`Portfolio expected return: 0.006856`

Portfolio standard deviation: 0.03023

Portfolio weights:

VCR VDC VDE VFH VHT VIS VGT VAW VNQ VOX

0.0000 0.7762 0.0000 0.0000 0.0000 0.0000 0.0000 0.0000 0.0000 0.0000

VPU

0.2238

`[1] “TP Sharpe Ratio”`

[1] 0.1579

The highest Sharpe slope was with 78% VDC and 22% VPU. There was zero allocation to all of the other sector funds. TP is nearly identical to the MVP.

Again, anyone that has run a few portfolio optimizations knows that the results are often highly concentrated portfolios. Optimization tends to heavily weight assets that have high returns, low volatility or low correlation. Results often have zero allocation to most of the assets. That’s the way she goes.

Plotted here is the Efficient Frontier with the Capital Allocation Line CAL, the line from the risk-free rate to the Tangency Portfolio TP. The MVP is the last blue dot on the left. Optimum portfolios would be a combination of TP plus the risk-free asset, along the green line.

One of the red dots, P1, is a slightly more diversified portfolio. P1 arbitrarily allocates 50% to VDC and 5% to each of the other ten ETFs. The other red dot is the Equal-Weight portfolio EW, which is the most diversified portfolio. It was far off the efficient frontier, in the middle of all the sector funds.

The next set of plots shows the asset weights along the efficient frontier EF. All EF portfolios consist of only three of the eleven funds. The Going from lowest to highest return, it starts with the GMV portfolio which has VDC/VPU. With increasing return, they are phased out in favor of Energy VDE. The highest return was 100% VDE, which is the Energy sector.

**Concentration vs. Diversification**

That is our attempt at finding a minimum variance portfolio MVP for U.S. Stocks using Vanguard sector ETFs: 74% Consumer Staples, 26% Utilities and 0% in other sectors. That is a total of 187 different stocks. Is that enough for diversification?

If risk were measured, only by volatility, then the MVP would have the least risk. But for some people, concentrating everything in only two sectors might seem to be a risky bet.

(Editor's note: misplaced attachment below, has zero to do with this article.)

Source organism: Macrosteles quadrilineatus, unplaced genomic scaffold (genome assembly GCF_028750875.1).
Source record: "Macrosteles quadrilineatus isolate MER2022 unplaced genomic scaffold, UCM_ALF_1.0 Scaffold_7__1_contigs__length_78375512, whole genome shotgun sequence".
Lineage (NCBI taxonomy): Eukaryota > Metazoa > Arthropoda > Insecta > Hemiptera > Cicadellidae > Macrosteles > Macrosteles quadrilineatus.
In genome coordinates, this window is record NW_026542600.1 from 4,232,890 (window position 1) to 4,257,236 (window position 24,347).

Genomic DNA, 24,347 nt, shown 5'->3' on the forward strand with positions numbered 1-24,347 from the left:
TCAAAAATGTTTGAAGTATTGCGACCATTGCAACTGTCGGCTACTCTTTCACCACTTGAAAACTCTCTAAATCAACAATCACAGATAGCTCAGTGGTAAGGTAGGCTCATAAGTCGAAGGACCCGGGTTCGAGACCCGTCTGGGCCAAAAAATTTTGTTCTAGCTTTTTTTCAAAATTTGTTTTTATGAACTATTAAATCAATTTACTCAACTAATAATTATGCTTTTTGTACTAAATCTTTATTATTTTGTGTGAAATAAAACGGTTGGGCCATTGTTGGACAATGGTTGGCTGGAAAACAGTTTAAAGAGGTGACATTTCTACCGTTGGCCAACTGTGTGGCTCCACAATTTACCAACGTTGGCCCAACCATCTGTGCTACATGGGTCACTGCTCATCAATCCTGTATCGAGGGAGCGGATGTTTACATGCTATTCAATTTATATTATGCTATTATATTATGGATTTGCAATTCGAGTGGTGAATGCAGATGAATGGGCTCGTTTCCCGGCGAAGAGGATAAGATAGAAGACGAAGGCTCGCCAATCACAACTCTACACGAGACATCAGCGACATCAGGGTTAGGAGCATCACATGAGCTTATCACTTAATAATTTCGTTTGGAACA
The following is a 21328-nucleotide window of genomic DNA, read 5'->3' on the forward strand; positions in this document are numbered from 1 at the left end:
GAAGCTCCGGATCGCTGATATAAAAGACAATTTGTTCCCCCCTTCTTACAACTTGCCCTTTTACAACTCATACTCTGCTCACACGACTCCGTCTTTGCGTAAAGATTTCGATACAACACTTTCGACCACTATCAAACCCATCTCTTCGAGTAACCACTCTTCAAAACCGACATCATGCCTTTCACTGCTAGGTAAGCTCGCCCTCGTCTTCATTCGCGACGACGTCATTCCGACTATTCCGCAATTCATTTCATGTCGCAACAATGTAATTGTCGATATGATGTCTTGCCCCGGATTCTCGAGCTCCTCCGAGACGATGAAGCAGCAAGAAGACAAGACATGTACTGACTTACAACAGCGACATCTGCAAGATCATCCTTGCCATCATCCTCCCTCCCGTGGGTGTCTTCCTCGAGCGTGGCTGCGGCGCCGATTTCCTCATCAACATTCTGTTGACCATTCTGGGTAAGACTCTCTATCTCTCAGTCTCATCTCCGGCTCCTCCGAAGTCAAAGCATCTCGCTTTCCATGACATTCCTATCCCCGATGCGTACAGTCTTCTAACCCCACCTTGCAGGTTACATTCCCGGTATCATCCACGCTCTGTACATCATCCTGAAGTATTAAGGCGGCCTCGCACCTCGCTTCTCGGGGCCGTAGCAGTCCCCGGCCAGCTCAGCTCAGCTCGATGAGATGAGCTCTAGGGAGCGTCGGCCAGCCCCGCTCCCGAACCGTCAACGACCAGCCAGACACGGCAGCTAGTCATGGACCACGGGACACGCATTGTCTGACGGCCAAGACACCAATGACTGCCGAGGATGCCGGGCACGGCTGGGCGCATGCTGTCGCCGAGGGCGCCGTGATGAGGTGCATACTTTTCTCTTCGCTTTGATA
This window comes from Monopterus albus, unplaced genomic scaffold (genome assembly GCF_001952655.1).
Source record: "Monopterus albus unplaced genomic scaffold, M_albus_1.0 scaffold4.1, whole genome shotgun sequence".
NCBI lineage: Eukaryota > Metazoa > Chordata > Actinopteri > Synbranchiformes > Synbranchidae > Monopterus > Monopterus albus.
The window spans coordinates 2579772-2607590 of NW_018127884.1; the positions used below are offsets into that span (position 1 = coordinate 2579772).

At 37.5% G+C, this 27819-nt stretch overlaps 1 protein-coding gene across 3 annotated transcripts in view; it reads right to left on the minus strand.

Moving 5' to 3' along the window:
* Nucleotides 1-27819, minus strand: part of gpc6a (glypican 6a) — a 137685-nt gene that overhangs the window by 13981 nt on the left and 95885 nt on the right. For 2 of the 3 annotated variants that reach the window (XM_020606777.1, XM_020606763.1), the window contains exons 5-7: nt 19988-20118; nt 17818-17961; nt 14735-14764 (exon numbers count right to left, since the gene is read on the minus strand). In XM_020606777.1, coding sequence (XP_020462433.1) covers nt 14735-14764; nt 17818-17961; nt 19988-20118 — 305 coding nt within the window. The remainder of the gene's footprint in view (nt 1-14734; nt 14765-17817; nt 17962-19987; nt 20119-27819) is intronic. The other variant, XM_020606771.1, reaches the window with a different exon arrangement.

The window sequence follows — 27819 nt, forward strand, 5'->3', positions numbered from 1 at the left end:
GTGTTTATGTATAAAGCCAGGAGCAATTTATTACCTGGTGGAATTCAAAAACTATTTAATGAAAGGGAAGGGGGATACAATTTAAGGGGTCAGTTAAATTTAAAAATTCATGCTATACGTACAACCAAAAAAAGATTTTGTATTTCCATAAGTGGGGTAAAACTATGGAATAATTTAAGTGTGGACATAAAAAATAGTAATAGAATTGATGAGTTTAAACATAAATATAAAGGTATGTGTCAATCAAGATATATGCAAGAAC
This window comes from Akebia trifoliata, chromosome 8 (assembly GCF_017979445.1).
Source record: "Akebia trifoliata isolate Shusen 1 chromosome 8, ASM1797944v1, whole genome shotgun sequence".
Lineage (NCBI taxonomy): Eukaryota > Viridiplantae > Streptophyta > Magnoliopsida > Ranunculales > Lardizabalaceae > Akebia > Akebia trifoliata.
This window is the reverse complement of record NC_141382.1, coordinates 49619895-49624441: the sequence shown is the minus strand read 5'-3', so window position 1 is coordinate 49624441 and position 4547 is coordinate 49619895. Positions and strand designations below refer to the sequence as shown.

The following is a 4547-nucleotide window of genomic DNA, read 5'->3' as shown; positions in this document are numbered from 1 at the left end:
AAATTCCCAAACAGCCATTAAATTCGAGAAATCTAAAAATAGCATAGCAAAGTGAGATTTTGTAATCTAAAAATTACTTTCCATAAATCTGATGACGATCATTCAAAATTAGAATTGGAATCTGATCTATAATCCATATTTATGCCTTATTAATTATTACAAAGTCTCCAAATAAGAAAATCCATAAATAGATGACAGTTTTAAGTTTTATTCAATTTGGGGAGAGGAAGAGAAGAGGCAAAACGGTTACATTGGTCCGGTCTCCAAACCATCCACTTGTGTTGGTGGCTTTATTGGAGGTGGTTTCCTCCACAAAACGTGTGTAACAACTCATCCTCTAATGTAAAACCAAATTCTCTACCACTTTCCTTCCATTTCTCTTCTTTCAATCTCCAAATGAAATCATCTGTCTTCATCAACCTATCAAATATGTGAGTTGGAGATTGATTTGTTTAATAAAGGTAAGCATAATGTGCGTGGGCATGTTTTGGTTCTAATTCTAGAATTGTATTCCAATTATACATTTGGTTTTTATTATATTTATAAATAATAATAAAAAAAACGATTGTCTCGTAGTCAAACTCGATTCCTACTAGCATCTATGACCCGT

One way to have a less concentrated portfolio would be to include some minimum allocation, like 3% or 5%, to each of the other sectors. Portfolio P1 in the Efficient Frontier chart above was just that. As can be seen, volatility increased somewhat.

A more diverse portfolio is the Equal-weight EW. This adds even more volatility than P1, trading volatility for concentration risk. Recall from the Cass paper that the Equal Weight Index was about the same as the average monkey.

A third solution might be to use Vanguard Total Stock Market (VTI) as a core holding, along with VDC and VPU to tilt the portfolio toward the MVP. That would be very simple to implement with just three funds. But how much to tilt? If there is only a slight tilt, that’s getting closer to the standard market-cap index which we were trying to improve upon.

There is a tradeoff between volatility and how concentrated the portfolio is.

**Try It Yourself**

You can download the R program PortOpt-10Fund.R. This program solves for the Global Minimum Variance Portfolio GMVP, the Tangency Portfolio TP and plots the Efficient Frontier EF and Capital Allocation Line CAL. I suggest running it under RStudio.

You will also need to download portfolio_noshorts.r from the University of Washington, which has the functions to optimize a portfolio with no short sales.